College Illinois program, operated by the Illinois Student Assistance Commission (ISAC), asks contractual depositor/investors to provide money up front for a future college student named by the investor. Funds deposited in College Illinois are used to prepay tuition at an Illinois public college or university for that student. College Illinois is an approved, tax-advantaged investment vehicle under Section 529 of the federal Internal Revenue Code. Section 529 prepaid tuition programs, like College Illinois, should be distinguished from Section 529 college savings plans such as Illinois’ Bright Start program, operated by the Illinois Treasurer’s office.
Popular in the 2000s, state prepaid-tuition programs like College Illinois have come under fiscal challenge in the 2010s due to changes in public perception of governmental probity and falling rates of return on invested capital, even as tuition rates continue to increase. ISAC reported on Tuesday, June 9 that over a two-year period, they have sold too few prepaid tuition contracts to enable persons connected with the program to feel assurance that it can continue to operate indefinitely. During this two-year period 1,084 contracts were sold (438 in 2013-14 and 646 in 2014-15), well short of the 3,000 contract sales required for the program to enjoy sustainability.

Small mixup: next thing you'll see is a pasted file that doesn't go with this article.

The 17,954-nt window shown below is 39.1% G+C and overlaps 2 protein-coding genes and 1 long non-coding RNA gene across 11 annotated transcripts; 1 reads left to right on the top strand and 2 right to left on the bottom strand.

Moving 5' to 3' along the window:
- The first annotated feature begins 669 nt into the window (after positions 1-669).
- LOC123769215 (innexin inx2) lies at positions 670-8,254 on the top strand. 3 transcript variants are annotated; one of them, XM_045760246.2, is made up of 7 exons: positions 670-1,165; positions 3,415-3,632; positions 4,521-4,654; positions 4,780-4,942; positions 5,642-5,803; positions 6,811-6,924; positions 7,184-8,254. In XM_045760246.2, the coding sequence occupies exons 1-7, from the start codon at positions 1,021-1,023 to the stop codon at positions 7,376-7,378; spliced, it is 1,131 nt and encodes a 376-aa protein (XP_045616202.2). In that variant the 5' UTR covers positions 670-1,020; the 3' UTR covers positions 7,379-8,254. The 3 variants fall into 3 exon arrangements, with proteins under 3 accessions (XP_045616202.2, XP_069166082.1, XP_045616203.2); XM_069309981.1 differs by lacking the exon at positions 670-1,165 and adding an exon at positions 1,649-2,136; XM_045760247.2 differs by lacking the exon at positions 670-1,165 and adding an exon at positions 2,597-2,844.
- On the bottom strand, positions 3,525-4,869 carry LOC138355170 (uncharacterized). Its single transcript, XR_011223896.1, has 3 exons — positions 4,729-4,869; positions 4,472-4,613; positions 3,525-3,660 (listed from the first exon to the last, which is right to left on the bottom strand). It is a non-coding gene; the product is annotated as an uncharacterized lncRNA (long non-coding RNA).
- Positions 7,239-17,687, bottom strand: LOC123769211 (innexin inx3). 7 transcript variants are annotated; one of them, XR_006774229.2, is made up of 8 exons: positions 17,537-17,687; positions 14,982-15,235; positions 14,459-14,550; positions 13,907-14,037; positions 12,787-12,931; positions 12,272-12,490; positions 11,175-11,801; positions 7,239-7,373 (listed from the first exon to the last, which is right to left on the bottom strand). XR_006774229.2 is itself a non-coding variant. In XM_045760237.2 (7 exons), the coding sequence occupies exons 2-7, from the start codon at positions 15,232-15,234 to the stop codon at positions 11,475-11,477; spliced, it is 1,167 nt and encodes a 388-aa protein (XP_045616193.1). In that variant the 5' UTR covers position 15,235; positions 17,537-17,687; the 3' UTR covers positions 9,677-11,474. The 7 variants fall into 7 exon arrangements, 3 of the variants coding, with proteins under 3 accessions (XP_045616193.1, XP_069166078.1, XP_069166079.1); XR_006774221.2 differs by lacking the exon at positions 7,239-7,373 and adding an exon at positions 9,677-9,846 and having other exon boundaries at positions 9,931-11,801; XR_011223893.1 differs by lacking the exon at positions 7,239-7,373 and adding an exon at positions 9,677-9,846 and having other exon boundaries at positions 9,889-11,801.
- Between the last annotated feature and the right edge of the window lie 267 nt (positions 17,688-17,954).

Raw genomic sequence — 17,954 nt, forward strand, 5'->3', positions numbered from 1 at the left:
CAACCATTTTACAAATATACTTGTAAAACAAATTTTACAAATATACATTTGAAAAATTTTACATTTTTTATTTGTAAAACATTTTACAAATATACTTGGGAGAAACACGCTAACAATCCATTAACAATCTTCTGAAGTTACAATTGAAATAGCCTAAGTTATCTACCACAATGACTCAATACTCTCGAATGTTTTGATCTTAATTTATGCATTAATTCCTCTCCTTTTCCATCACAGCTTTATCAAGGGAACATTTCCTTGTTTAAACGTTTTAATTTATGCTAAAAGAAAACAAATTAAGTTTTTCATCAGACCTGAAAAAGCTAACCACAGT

Monies invested in College Illinois by existing contract holders are being invested and managed on a professional basis, and the program has partly recovered some of the unfunded deficits that appeared in the depths of the 2008-13 economic downturn. Sharp returns on monies invested in Wall Street equities have enabled College Illinois to keep its immediate commitments and partly claw back its standing. ISAC has told House Republicans that families with College Illinois contracts that are close to maturity are highly likely to enjoy a full return on their assets invested.